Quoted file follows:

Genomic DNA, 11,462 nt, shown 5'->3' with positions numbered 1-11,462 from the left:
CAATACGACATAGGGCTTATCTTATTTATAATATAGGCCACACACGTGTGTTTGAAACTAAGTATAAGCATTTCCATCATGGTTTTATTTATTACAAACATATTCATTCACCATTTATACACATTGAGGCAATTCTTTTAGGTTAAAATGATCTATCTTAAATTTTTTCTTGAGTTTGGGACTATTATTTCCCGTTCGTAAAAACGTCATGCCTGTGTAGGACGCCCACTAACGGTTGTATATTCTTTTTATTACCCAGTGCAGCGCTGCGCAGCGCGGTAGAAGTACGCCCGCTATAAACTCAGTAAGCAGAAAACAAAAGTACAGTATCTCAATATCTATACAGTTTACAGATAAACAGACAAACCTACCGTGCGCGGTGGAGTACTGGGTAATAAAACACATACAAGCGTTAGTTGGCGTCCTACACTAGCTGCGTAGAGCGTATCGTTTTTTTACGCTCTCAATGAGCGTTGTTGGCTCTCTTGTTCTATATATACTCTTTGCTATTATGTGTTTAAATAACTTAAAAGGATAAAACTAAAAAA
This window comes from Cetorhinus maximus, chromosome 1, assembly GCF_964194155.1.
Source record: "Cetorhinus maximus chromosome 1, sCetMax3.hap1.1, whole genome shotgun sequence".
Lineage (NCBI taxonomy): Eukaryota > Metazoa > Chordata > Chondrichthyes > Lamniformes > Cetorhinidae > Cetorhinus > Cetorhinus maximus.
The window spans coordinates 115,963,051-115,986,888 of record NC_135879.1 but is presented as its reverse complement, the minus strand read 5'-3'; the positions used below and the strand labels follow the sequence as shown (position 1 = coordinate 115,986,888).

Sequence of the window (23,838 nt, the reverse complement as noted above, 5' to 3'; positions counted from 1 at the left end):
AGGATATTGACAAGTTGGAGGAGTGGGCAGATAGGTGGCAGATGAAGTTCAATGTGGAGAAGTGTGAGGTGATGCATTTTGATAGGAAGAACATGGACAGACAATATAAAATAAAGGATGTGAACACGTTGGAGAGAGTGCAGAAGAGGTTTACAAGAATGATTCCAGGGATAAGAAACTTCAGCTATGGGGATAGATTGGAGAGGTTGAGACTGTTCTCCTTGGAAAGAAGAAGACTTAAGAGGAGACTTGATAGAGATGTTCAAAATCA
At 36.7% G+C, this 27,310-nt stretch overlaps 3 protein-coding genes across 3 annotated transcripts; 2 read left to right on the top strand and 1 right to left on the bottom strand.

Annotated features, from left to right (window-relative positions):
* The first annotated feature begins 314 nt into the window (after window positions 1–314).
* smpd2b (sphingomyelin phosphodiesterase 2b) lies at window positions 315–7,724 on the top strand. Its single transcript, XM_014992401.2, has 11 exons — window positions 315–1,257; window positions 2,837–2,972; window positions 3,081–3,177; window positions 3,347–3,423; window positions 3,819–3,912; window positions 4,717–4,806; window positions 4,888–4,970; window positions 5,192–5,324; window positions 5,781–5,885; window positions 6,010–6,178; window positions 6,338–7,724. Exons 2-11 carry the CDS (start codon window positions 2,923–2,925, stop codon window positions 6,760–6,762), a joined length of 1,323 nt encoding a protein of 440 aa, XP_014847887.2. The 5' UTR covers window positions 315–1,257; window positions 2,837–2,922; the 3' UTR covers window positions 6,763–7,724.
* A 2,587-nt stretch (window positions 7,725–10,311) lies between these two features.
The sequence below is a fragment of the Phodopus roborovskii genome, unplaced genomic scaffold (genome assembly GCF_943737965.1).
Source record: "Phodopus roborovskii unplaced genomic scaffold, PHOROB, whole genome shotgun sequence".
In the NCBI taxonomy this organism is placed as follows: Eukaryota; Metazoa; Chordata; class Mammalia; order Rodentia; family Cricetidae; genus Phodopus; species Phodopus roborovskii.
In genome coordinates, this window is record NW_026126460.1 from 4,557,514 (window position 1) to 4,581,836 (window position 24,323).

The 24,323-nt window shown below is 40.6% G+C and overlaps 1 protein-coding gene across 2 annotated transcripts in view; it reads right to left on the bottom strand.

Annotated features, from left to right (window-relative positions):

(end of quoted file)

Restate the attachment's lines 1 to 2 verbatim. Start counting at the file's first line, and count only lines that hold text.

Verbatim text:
Genomic DNA, 11,462 nt, shown 5'->3' with positions numbered 1-11,462 from the left:
CAATACGACATAGGGCTTATCTTATTTATAATATAGGCCACACACGTGTGTTTGAAACTAAGTATAAGCATTTCCATCATGGTTTTATTTATTACAAACATATTCATTCACCATTTATACACATTGAGGCAATTCTTTTAGGTTAAAATGATCTATCTTAAATTTTTTCTTGAGTTTGGGACTATTATTTCCCGTTCGTAAAAACGTCATGCCTGTGTAGGACGCCCACTAACGGTTGTATATTCTTTTTATTACCCAGTGCAGCGCTGCGCAGCGCGGTAGAAGTACGCCCGCTATAAACTCAGTAAGCAGAAAACAAAAGTACAGTATCTCAATATCTATACAGTTTACAGATAAACAGACAAACCTACCGTGCGCGGTGGAGTACTGGGTAATAAAACACATACAAGCGTTAGTTGGCGTCCTACACTAGCTGCGTAGAGCGTATCGTTTTTTTACGCTCTCAATGAGCGTTGTTGGCTCTCTTGTTCTATATATACTCTTTGCTATTATGTGTTTAAATAACTTAAAAGGATAAAACTAAAAAA